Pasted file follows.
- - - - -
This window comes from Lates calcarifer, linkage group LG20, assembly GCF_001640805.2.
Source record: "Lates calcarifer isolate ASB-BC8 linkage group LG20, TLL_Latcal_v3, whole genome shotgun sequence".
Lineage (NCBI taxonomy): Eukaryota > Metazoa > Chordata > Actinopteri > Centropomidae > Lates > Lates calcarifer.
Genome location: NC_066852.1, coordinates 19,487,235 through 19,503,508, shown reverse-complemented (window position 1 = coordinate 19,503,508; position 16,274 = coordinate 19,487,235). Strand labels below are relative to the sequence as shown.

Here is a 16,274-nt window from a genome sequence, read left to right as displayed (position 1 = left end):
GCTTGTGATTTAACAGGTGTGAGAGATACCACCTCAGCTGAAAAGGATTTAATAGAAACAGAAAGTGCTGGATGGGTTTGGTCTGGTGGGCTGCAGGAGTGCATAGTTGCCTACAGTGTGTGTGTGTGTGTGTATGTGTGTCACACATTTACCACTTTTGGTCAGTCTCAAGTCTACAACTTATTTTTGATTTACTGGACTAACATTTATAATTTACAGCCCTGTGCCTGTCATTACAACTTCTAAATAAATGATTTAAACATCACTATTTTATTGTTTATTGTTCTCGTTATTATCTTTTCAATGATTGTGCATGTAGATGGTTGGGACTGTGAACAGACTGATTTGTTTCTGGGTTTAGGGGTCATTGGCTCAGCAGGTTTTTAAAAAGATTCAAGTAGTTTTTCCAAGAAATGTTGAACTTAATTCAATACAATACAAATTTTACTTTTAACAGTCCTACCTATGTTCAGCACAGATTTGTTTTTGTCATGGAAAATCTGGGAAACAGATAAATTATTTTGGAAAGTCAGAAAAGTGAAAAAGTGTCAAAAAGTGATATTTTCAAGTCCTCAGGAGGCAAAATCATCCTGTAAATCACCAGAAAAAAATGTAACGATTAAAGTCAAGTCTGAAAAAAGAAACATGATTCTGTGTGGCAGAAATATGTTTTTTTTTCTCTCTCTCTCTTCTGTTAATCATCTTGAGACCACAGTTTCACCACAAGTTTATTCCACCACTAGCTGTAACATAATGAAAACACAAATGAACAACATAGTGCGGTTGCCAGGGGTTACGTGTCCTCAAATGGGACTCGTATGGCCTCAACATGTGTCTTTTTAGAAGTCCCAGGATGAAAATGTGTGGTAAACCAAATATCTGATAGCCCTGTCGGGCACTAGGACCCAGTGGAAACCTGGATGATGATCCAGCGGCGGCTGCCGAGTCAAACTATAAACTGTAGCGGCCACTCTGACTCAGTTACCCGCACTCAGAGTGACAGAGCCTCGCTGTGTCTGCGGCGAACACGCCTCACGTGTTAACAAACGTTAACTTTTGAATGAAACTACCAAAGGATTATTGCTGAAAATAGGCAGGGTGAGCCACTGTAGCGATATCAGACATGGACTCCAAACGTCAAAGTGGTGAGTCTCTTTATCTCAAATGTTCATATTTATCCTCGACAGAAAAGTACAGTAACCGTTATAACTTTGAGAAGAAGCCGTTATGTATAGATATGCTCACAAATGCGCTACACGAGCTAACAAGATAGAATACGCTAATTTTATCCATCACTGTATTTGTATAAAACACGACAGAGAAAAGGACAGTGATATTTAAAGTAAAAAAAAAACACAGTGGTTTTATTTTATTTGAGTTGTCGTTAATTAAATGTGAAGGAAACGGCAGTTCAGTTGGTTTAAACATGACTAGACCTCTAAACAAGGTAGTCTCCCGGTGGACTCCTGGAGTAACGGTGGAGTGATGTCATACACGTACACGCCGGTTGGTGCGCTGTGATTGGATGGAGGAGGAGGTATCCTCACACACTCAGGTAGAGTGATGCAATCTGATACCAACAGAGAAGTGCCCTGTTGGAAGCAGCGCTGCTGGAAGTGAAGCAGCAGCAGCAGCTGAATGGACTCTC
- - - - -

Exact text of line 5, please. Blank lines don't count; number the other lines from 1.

Here is a 16,274-nt window from a genome sequence, read left to right as displayed (position 1 = left end):